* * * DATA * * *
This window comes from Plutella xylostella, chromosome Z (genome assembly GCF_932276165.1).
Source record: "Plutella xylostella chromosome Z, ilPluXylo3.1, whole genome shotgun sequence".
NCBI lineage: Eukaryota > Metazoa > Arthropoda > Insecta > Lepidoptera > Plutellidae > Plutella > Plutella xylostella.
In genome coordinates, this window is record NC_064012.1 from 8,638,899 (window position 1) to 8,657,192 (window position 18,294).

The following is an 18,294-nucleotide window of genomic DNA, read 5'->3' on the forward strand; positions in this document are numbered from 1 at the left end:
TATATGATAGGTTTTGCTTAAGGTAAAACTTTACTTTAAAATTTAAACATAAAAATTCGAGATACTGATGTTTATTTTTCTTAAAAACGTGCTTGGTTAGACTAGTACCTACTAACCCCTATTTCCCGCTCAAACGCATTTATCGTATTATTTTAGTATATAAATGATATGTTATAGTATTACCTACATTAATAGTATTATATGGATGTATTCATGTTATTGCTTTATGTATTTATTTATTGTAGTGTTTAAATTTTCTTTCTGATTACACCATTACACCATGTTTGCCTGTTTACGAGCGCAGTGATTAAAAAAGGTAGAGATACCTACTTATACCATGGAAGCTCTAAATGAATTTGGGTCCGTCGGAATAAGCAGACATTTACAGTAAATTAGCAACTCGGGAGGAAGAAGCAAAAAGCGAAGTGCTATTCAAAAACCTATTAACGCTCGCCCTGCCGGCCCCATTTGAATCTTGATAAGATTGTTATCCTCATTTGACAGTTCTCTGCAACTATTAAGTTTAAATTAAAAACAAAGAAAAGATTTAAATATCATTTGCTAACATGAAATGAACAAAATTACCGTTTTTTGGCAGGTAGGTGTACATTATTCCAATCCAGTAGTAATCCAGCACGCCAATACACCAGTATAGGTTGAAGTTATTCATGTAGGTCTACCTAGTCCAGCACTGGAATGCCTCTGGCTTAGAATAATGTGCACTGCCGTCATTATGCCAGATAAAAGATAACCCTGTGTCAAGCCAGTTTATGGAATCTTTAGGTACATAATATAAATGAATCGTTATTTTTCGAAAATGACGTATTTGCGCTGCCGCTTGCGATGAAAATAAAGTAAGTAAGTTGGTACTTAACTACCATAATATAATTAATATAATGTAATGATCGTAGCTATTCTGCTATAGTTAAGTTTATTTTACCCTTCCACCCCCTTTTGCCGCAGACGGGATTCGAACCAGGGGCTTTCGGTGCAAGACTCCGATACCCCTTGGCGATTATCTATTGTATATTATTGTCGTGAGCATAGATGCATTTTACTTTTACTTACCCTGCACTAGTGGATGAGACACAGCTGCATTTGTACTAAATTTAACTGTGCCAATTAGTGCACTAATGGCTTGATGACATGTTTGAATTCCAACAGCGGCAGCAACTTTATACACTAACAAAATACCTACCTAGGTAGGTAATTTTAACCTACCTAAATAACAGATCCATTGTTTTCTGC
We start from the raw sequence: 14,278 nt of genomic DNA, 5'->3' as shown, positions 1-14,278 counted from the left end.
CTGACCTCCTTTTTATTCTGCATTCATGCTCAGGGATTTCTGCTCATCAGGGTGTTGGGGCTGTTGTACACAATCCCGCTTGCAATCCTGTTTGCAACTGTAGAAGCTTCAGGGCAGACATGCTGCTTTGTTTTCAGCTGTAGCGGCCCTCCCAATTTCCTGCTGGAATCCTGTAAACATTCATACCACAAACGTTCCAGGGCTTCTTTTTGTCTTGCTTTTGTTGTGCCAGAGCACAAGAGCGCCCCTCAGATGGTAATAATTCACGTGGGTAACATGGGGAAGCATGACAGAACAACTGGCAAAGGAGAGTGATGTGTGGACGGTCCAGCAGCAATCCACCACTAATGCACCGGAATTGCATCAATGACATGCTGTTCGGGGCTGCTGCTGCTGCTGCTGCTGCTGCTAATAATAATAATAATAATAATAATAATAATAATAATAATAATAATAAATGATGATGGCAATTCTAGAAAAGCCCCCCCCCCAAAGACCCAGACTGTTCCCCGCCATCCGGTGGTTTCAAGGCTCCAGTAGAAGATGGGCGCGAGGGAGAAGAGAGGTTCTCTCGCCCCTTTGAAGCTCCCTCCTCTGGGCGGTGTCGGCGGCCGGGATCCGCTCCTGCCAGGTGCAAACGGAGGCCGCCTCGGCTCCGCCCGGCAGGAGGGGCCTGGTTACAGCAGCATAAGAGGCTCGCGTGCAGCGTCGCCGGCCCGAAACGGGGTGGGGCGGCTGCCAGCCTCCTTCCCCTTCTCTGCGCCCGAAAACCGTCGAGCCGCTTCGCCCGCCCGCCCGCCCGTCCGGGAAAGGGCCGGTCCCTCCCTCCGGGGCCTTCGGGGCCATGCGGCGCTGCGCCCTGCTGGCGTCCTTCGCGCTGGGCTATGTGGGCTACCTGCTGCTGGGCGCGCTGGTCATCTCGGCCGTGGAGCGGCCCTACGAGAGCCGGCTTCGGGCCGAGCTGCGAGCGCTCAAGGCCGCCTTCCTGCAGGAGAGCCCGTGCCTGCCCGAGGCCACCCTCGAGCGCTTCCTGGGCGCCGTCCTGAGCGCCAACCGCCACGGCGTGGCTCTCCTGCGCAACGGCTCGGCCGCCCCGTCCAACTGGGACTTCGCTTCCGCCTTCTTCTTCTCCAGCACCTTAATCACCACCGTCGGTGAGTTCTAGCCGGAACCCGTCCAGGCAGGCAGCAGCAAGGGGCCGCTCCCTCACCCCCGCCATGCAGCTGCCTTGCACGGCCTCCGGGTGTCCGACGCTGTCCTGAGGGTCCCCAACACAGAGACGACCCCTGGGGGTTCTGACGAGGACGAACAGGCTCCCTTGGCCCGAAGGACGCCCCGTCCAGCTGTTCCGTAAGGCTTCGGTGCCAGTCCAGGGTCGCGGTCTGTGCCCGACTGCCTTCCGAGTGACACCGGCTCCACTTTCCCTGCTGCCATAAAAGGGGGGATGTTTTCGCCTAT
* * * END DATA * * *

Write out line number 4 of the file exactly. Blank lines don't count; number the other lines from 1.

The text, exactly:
In genome coordinates, this window is record NC_064012.1 from 8,638,899 (window position 1) to 8,657,192 (window position 18,294).